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October 19, 2016: Michael Cunningham, Kita Shantiris, Karen Heuler, & Leland Cheuk

One fun night!

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Michael Cunningham

Michael read "Poisoned," from his collection of reimagined fairytales, A Wild Swan. In it, a single scene, we meet Prince Charming and Snow White in some future after he found her, after his first, magical kiss. After he saved her from a sleep like death, long after she'd bitten into that poisoned apple.

Michael read both parts, capturing the push and pull between two people who might be any couple on any one of their history of evenings together. Aside from a few references to apple jokes, dwarves, and death-sleep, there's the familiar (perhaps distasteful) request, the waffling, the bickering, the armchair psychology, the inevitable acquiescence.

Though the characters are a prince and an unsurpassed beauty, they are yet every-couple, who, after years of repetition, of no surprises, of the everyday and the ordinary, may harbor a guilty fantasy: to capture the way it was once upon a time, to go back to the excitement, the pure perfection, of unknowing.

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Karen Heuler

Other Places is Karen's seventh book and third short story collection. In it, women must confront all sorts of aliens. Karen's literary cocktail, Portal, was designed to go with her reading of "Which Side Is the Other Side?" A riff on a margarita with an herbaceous twist (fresh thyme!), the drink might take you to new places, just as the portal in the hedges does in Karen's story.

As many on one side of a border or the other may, the story's protagonist resents the "creatures" who come through this greenery doorway. She puts up yellow tape and warnings; she attacks with a punch, a foul-smelling spritz, a golf club; she misleads, mistreats, even murders unwanted visitors. Though told with humor, the story may remind us of more serious issues. Where else are border-crossers referred to as dirty and unsavory? As thieves and criminals? When else have we heard that one visitor is indistinguishable from the next? Or that they are stupid creatures who deserve no respect? . . . All too familiar.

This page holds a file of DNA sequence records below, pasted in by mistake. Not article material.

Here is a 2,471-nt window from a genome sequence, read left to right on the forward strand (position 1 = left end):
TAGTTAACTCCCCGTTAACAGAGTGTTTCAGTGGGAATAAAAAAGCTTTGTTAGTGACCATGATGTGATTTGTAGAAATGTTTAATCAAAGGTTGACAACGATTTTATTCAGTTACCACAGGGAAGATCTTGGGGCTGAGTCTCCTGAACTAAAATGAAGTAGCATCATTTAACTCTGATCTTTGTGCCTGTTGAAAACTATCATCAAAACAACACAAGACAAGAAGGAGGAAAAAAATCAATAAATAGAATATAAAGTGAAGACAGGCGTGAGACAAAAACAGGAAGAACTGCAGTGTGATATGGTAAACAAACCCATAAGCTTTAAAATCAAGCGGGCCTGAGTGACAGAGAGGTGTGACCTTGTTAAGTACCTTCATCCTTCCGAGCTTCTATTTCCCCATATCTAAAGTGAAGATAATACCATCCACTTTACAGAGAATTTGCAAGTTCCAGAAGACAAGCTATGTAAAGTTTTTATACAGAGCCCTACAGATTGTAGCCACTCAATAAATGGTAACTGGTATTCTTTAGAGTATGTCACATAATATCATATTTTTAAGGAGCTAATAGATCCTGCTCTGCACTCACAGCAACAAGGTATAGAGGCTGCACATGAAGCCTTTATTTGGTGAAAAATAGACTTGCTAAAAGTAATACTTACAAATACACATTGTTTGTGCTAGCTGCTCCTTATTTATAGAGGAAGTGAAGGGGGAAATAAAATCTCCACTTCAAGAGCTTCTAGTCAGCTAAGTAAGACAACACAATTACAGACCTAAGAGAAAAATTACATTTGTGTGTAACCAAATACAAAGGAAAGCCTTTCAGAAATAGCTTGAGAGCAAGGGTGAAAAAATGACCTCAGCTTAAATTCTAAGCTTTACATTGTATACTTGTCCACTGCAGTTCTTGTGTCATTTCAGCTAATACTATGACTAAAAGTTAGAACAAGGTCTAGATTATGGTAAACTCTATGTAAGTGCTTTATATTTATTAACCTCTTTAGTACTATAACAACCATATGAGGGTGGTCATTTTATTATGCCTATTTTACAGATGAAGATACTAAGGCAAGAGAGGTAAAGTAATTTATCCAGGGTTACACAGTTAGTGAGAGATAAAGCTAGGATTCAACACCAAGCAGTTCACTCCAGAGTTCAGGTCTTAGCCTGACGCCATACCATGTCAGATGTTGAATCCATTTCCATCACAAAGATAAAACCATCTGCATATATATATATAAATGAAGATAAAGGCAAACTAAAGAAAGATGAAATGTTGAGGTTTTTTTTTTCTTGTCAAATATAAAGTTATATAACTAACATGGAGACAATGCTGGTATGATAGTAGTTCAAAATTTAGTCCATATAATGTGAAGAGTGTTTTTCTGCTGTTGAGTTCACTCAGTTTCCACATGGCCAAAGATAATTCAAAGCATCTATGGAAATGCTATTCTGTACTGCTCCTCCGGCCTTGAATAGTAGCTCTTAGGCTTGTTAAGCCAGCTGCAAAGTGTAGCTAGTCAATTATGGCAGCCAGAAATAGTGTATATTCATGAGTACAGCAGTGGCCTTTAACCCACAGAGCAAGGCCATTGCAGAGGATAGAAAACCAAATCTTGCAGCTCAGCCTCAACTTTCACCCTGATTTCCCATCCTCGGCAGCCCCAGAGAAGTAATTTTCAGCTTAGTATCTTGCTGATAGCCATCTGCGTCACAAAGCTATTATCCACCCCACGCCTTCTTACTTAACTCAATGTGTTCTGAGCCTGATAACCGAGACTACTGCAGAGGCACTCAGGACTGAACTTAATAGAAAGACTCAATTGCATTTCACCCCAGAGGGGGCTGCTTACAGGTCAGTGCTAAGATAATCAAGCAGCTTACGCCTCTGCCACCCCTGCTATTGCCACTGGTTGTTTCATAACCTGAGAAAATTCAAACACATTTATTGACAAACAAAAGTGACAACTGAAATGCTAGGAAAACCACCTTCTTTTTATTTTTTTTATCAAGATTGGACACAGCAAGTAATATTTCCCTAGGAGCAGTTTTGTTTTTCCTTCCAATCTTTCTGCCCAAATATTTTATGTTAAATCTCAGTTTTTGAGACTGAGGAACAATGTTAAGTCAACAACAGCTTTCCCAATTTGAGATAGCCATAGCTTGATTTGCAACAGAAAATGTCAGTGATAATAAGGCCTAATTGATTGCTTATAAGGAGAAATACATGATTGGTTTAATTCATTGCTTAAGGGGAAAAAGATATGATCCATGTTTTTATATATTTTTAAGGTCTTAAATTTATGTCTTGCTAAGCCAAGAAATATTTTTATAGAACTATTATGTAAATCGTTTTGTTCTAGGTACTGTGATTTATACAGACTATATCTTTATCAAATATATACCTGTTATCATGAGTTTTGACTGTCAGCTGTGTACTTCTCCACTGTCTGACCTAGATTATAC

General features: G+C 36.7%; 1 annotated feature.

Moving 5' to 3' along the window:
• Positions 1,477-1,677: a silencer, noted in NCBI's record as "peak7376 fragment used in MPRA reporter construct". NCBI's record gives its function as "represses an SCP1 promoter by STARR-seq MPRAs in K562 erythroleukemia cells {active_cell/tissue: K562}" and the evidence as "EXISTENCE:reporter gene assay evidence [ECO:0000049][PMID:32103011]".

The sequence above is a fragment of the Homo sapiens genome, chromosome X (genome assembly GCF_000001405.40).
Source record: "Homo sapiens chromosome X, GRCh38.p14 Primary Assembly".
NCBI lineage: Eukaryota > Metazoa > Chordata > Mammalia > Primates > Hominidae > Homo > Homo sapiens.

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Leland Cheuk

Leland got a kick out of his literary cocktail, Extinction by Fire, a spicy treat designed to go along with his collection, Letters from Dinosaurs. Perhaps it was the list of three types of hot pepper listed in the ingredients. Maybe that's what happened to the dinosaurs . . .

In his stories and his novel, The Misadventures of Sulliver Pong, human struggle and everyday angst are often cloaked in humor; his novel has in fact been called a black comedy. The same humor finds its way at times into Leland's quite serious essay about his writing, trying to be published, and his fight against a deadly disease. The piece brings emotion and humanity to the fore, presents hope amidst anguish. We learned, as Leland did, to appreciate what we have. To consider: do we love enough? Laugh enough? To admit that when something good happens (like getting published) it matters. It may change you and fulfill you. We were thrilled to see Leland at this exciting point in his career—writing all the time, and all the time living the life he's chosen.

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Kita Shantiris

As CEO of a mental health organization, Kita knows a lot about psychology, but there's nothing clinical in her approach to the human psyche in her poetry. In her poems we find the struggle for connection, the raw beauty and pain of a lost sibling, a passion that endures age, the tension between a child and a parent, and what happens when their roles are reversed by time. Her writing is lyrical, though grounded in reality, metaphorical, yet accessible. And always, her heart and mind are apparent in her words.

And what about her literary cocktail, Serpent's Nectar? Kita gave us a lesson on coupes (they're shaped like breasts) when she described it—a drink with booze, and a whole lotta shakin', muddling, slapping, and grinding going on!

Susan Bruce reads at #LateNightMic

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